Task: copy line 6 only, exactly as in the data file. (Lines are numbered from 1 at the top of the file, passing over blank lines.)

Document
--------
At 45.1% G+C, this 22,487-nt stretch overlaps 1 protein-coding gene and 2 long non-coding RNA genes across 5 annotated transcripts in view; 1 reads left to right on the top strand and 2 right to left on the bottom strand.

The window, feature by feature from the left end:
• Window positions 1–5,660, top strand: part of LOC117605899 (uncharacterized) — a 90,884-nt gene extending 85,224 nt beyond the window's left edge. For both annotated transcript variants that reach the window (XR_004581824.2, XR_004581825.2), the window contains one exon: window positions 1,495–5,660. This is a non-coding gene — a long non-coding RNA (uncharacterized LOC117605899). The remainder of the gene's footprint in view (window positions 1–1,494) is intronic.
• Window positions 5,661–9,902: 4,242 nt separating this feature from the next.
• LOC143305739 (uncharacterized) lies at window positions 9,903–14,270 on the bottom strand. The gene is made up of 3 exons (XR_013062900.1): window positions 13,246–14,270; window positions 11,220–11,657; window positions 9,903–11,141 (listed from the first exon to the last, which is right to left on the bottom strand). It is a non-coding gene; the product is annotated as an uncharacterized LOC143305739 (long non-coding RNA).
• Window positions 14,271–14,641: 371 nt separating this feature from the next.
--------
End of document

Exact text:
• Window positions 14,271–14,641: 371 nt separating this feature from the next.